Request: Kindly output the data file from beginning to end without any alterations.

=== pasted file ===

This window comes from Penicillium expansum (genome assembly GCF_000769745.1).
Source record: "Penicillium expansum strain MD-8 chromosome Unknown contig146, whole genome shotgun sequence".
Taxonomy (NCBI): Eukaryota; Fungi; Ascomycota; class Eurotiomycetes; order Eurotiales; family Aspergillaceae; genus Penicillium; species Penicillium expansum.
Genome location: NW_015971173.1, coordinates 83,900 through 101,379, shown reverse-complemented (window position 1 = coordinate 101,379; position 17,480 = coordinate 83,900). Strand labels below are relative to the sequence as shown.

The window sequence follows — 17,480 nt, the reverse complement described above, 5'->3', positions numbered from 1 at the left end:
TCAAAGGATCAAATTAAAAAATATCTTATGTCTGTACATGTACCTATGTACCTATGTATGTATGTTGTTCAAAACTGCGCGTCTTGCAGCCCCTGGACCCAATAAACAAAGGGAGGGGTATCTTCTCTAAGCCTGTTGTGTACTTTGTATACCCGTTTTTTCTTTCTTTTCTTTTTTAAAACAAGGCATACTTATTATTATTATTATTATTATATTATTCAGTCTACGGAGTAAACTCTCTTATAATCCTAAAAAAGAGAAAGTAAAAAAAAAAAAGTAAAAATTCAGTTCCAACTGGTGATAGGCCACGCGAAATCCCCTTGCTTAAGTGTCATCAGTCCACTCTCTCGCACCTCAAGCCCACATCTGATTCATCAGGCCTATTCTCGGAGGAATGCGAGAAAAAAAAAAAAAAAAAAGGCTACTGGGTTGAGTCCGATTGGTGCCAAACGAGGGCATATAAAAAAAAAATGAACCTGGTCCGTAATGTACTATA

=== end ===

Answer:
This window comes from Penicillium expansum (genome assembly GCF_000769745.1).
Source record: "Penicillium expansum strain MD-8 chromosome Unknown contig146, whole genome shotgun sequence".
Taxonomy (NCBI): Eukaryota; Fungi; Ascomycota; class Eurotiomycetes; order Eurotiales; family Aspergillaceae; genus Penicillium; species Penicillium expansum.
Genome location: NW_015971173.1, coordinates 83,900 through 101,379, shown reverse-complemented (window position 1 = coordinate 101,379; position 17,480 = coordinate 83,900). Strand labels below are relative to the sequence as shown.

The window sequence follows — 17,480 nt, the reverse complement described above, 5'->3', positions numbered from 1 at the left end:
TCAAAGGATCAAATTAAAAAATATCTTATGTCTGTACATGTACCTATGTACCTATGTATGTATGTTGTTCAAAACTGCGCGTCTTGCAGCCCCTGGACCCAATAAACAAAGGGAGGGGTATCTTCTCTAAGCCTGTTGTGTACTTTGTATACCCGTTTTTTCTTTCTTTTCTTTTTTAAAACAAGGCATACTTATTATTATTATTATTATTATATTATTCAGTCTACGGAGTAAACTCTCTTATAATCCTAAAAAAGAGAAAGTAAAAAAAAAAAAGTAAAAATTCAGTTCCAACTGGTGATAGGCCACGCGAAATCCCCTTGCTTAAGTGTCATCAGTCCACTCTCTCGCACCTCAAGCCCACATCTGATTCATCAGGCCTATTCTCGGAGGAATGCGAGAAAAAAAAAAAAAAAAAAGGCTACTGGGTTGAGTCCGATTGGTGCCAAACGAGGGCATATAAAAAAAAAATGAACCTGGTCCGTAATGTACTATA